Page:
I thought your navigation was really clever when I first saw it, and thank you for this thorough explanation and tutorial on the underlying CSS.  It makes a lot of sense to do it the way you have, and the CSS is becoming much more understandable after reading this, (plus a few other tutorials like Douglas Bowman’s Sliding Doors technique on A List Apart).  I have tried using a background hover image on my navigation, and have had an issue where they look fine on the PC in both IE and Firefox, but apparently extend way out beyond the margins of the actual nav link, on the MAC OS10.  I think it may be because I didn’t specify an exact pixel placement with the background image position, or a “block” display, as you have done here with yours.  Or it could be that I need to specify overflow: hidden as Reece mentioned, above.

  Anyway, thanks for shedding light on how this is done, and sharing your code with people, too. Some of the background positioning is still beyond me, as to how you know exactly how many pixels to specify, but hopefully I will figure it out. 

  Thanks again for all the insight into your blog construction, even though I don’t use EE,it is still fascinating to learn about it.  Also, I thought your pictures of the Botanical Gardens in D.C. were beautiful!



permalink this comment Jenny Mon May 1, 2006 at 01.18 pm

I’m kinda confused, but I shall go back and read more deeply. It looks like something I could really use for my site. *is jealous of your skills* xD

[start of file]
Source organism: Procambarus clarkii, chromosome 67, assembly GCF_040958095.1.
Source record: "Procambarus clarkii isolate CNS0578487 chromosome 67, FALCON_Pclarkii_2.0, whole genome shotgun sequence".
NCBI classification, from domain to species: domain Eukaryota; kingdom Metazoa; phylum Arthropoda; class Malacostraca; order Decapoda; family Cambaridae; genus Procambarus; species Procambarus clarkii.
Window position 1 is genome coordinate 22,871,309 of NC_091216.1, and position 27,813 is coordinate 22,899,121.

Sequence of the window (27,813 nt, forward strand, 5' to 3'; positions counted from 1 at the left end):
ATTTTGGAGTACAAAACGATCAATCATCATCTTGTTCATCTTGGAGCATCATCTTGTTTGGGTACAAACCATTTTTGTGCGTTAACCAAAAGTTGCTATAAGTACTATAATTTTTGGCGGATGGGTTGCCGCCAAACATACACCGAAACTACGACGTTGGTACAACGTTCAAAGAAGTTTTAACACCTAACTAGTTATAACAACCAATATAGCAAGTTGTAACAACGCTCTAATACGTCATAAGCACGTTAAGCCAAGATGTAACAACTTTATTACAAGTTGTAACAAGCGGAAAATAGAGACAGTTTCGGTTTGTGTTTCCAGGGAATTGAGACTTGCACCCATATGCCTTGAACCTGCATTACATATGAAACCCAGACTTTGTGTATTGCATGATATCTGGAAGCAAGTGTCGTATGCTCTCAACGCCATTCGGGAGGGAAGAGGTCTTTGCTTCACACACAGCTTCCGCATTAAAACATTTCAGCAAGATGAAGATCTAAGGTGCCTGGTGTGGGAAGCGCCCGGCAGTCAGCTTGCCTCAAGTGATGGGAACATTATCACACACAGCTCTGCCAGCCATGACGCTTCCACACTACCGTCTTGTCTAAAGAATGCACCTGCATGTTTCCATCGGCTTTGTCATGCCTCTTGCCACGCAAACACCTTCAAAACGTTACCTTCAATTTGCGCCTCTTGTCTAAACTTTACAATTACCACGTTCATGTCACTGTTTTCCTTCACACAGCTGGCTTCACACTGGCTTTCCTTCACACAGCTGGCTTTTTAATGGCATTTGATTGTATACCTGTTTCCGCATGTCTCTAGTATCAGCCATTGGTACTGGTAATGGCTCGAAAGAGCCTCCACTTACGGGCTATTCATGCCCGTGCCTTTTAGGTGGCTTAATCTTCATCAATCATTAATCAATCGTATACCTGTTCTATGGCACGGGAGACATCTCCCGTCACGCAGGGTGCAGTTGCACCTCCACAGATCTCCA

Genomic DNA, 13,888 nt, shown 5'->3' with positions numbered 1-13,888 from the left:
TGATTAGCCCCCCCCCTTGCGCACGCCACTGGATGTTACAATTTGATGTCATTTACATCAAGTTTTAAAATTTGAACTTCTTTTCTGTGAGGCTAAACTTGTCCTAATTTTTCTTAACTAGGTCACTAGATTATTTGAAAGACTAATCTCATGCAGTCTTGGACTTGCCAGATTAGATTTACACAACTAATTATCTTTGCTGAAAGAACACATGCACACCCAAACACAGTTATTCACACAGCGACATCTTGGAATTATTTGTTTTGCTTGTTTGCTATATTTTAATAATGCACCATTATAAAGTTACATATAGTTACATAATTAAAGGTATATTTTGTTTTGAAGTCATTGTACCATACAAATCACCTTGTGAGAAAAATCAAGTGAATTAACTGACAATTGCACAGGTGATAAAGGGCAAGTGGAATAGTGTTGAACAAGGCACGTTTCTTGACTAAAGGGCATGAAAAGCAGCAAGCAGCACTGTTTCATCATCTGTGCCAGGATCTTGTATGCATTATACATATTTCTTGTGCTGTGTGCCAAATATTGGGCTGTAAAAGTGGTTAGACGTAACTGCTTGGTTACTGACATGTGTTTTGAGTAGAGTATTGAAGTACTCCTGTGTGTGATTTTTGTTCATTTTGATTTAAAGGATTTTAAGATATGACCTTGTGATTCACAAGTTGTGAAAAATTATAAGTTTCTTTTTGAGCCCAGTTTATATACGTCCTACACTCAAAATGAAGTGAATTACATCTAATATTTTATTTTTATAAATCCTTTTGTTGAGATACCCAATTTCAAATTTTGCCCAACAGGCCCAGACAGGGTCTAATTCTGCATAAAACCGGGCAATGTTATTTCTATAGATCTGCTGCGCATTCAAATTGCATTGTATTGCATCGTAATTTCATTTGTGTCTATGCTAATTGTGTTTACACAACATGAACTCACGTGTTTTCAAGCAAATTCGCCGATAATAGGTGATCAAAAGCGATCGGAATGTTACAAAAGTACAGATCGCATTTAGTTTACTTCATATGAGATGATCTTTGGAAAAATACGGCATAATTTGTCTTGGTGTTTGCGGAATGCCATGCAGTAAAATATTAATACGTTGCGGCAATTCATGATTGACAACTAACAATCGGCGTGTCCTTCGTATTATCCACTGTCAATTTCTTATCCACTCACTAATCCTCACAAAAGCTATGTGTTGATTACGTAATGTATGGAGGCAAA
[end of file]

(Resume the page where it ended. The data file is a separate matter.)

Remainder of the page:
permalink this comment Pascal Tue May 2, 2006 at 02.36 am

Thank you for this (another great) tutorial. On my site I’ve styled each button individually!! I’ll try to apply your tutorial and re-do my navigation bar.



permalink this comment sup Tue May 2, 2006 at 06.23 am

Love this design and the code walk-throughs are great.  One suggestion I have is to change the home anchor url from “index.php” to “/”.  This way your Home link resolves to the exact same URL as



permalink this comment Ulf Tue May 2, 2006 at 09.38 am

Did you notice that in IE “archive” and “contact” are shaking on mousover? Like the hover-picture seems to be not 100% on the right spot? I use Win-XP, IE6.
By the way, I like your Redesign.



permalink this comment Veerle Tue May 2, 2006 at 11.35 am

Ulf said:

Did you notice that in IE archive and contact are shaking on mousover?

Hm… that’s very weird. I just checked again and things look fine, no shaky effect or what so ever and things match prefectly. I looked on Windows XP with Internet Explorer 6.



permalink this comment Michaël Guitton Tue May 2, 2006 at 01.35 pm

Adding a few lines to your Apache configuration should help fix the flickering that Ulf noticed:

<IfModule mod_expires.c>
ExpiresActive On
ExpiresByType image/gif           A2592000
ExpiresByType image/jpeg           A2592000
ExpiresByType image/png           A2592000



permalink this comment micha Wed May 3, 2006 at 09.42 am

you can see the flickering if you set your caching settings to “never” (ie/win).

a clever fix can be found on works like a charm!



permalink this comment Reece Wed May 3, 2006 at 04.45 pm

I’m using Windows XP IE 6 with settings set to “never” for cache and I don’t see the shaking.  Could this be a SP1/SP2 issue?



permalink this comment Hyun Thu May 4, 2006 at 01.25 am

Thanks for sharing your new website’s building process. I am a Expression Engine newbie. Looking forward to see the underline of your EE’s build processes! Here is my first EE site for my band Downsizers ( ). You will notice it needs some help! Look forward to your next part so I can finish my site! ;)
Keep up the great work!



permalink this comment Ulf Thu May 4, 2006 at 08.26 am

Hey guys, thanks for your feedback - it’s right I surf with caching options “never” because I’m also a developer and people complained about that problem often so I try to get my sites with no flickering.

I’m well aware of that flickering problem, but this is not the case with Veerles Menu. Thanks also to micha who posted the link - but still this is not the most reliable option especially when you have to use a CMS.